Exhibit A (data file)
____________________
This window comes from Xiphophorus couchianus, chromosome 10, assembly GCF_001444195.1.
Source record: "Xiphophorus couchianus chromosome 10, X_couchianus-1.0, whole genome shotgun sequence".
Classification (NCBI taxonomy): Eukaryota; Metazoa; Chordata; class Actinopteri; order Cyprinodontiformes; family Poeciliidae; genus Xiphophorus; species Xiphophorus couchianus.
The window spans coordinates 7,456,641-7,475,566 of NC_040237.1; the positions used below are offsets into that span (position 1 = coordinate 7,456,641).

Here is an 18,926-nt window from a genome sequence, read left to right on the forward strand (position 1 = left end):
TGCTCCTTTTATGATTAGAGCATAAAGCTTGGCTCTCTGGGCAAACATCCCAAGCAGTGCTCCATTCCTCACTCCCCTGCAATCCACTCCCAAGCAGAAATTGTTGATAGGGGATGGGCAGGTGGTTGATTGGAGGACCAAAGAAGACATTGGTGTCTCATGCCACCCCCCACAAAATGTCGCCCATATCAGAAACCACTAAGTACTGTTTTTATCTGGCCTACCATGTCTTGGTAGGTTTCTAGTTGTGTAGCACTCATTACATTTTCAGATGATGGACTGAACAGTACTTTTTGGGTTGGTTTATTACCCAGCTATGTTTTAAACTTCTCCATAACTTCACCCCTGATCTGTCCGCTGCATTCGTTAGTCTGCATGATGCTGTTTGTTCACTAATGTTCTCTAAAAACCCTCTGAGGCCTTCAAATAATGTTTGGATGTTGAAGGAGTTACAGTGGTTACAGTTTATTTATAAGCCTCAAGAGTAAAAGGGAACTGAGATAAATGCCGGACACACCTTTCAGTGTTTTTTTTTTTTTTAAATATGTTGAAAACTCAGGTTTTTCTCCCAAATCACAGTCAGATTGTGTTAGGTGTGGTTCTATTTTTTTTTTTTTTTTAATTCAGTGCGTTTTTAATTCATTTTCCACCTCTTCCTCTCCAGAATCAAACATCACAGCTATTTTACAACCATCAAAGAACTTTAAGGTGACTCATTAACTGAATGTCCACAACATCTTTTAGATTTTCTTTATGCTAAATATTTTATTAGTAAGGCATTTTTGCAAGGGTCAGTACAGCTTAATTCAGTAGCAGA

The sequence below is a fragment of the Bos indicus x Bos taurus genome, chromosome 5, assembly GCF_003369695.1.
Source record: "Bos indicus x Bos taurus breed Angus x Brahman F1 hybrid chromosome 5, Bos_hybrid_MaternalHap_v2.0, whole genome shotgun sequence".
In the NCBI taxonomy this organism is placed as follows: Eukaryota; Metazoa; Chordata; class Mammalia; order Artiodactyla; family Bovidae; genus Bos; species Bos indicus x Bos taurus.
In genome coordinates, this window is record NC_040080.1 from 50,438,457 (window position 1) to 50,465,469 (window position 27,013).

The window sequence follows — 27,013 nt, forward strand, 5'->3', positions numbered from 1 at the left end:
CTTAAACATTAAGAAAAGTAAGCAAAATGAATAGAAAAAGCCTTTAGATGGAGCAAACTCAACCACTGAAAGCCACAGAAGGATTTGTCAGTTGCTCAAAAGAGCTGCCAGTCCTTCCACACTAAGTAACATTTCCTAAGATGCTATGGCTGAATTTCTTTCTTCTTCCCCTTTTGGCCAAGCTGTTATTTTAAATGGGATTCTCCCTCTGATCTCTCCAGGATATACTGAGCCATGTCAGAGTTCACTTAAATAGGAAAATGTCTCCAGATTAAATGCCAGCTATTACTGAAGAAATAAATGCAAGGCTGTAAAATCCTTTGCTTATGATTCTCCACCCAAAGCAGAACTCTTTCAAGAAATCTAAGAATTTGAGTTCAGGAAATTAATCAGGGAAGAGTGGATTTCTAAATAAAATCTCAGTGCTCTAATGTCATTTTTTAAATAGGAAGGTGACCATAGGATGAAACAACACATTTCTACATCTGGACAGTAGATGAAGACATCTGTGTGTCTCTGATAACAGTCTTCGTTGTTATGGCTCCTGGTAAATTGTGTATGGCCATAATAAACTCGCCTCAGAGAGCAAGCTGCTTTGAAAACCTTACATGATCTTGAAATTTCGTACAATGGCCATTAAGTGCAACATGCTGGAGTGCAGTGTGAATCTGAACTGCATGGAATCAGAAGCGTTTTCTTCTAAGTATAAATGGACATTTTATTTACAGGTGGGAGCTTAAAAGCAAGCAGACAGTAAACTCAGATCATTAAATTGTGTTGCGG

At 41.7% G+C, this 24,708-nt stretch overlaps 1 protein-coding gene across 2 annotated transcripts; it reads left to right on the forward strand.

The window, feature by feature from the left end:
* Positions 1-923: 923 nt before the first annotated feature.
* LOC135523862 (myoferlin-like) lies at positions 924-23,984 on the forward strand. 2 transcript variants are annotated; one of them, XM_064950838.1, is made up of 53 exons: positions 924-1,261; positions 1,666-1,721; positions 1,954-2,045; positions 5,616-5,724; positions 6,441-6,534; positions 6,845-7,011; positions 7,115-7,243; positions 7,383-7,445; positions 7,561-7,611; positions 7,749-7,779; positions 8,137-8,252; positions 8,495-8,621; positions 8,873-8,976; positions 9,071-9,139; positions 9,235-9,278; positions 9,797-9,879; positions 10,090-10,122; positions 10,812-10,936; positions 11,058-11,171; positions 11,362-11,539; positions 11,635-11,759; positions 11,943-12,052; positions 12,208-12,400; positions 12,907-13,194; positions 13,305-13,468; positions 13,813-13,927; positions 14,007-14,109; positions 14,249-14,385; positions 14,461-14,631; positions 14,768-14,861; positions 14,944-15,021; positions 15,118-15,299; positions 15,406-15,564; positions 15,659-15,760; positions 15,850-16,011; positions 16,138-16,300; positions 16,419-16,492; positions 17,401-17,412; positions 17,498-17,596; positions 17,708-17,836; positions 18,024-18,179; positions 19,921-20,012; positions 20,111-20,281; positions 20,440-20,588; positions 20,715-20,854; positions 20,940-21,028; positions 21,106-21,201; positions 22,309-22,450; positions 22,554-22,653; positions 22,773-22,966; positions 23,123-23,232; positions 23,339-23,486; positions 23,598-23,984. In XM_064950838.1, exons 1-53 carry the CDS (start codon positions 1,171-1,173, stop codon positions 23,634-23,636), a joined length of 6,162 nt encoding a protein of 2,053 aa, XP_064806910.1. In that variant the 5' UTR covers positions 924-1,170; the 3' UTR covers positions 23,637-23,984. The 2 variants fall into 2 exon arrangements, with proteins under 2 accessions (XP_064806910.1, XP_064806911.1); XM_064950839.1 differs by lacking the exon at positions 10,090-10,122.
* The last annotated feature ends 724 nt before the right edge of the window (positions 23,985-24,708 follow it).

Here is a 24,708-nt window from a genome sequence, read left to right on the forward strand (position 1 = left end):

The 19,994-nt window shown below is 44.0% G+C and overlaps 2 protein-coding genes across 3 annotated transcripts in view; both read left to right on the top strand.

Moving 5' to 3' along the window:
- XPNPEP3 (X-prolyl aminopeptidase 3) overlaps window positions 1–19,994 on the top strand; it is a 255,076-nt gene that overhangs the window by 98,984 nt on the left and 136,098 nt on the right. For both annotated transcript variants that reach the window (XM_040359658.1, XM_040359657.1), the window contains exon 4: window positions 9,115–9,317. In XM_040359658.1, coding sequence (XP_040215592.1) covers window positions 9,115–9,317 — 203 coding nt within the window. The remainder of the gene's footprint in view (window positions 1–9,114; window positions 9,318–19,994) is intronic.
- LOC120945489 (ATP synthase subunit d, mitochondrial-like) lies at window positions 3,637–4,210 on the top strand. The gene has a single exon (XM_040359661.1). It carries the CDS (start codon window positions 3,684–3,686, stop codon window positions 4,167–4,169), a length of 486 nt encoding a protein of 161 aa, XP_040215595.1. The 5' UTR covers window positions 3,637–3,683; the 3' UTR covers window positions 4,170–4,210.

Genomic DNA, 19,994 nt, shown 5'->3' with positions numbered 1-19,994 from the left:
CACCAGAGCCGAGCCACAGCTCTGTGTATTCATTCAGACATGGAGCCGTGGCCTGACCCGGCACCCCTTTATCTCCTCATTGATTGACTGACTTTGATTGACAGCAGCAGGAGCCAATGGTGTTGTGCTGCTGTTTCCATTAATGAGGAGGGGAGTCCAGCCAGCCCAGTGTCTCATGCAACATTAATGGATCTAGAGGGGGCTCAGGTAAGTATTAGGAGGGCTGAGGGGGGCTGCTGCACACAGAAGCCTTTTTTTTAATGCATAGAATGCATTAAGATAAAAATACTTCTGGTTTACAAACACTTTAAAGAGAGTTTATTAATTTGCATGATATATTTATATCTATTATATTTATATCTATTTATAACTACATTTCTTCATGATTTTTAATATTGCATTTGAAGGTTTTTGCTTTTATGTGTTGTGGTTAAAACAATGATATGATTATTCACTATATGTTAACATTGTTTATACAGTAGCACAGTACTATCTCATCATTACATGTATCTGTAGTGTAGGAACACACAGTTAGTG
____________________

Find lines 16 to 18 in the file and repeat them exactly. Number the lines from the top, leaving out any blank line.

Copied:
* LOC135523862 (myoferlin-like) lies at positions 924-23,984 on the forward strand. 2 transcript variants are annotated; one of them, XM_064950838.1, is made up of 53 exons: positions 924-1,261; positions 1,666-1,721; positions 1,954-2,045; positions 5,616-5,724; positions 6,441-6,534; positions 6,845-7,011; positions 7,115-7,243; positions 7,383-7,445; positions 7,561-7,611; positions 7,749-7,779; positions 8,137-8,252; positions 8,495-8,621; positions 8,873-8,976; positions 9,071-9,139; positions 9,235-9,278; positions 9,797-9,879; positions 10,090-10,122; positions 10,812-10,936; positions 11,058-11,171; positions 11,362-11,539; positions 11,635-11,759; positions 11,943-12,052; positions 12,208-12,400; positions 12,907-13,194; positions 13,305-13,468; positions 13,813-13,927; positions 14,007-14,109; positions 14,249-14,385; positions 14,461-14,631; positions 14,768-14,861; positions 14,944-15,021; positions 15,118-15,299; positions 15,406-15,564; positions 15,659-15,760; positions 15,850-16,011; positions 16,138-16,300; positions 16,419-16,492; positions 17,401-17,412; positions 17,498-17,596; positions 17,708-17,836; positions 18,024-18,179; positions 19,921-20,012; positions 20,111-20,281; positions 20,440-20,588; positions 20,715-20,854; positions 20,940-21,028; positions 21,106-21,201; positions 22,309-22,450; positions 22,554-22,653; positions 22,773-22,966; positions 23,123-23,232; positions 23,339-23,486; positions 23,598-23,984. In XM_064950838.1, exons 1-53 carry the CDS (start codon positions 1,171-1,173, stop codon positions 23,634-23,636), a joined length of 6,162 nt encoding a protein of 2,053 aa, XP_064806910.1. In that variant the 5' UTR covers positions 924-1,170; the 3' UTR covers positions 23,637-23,984. The 2 variants fall into 2 exon arrangements, with proteins under 2 accessions (XP_064806910.1, XP_064806911.1); XM_064950839.1 differs by lacking the exon at positions 10,090-10,122.
* The last annotated feature ends 724 nt before the right edge of the window (positions 23,985-24,708 follow it).

Here is a 24,708-nt window from a genome sequence, read left to right on the forward strand (position 1 = left end):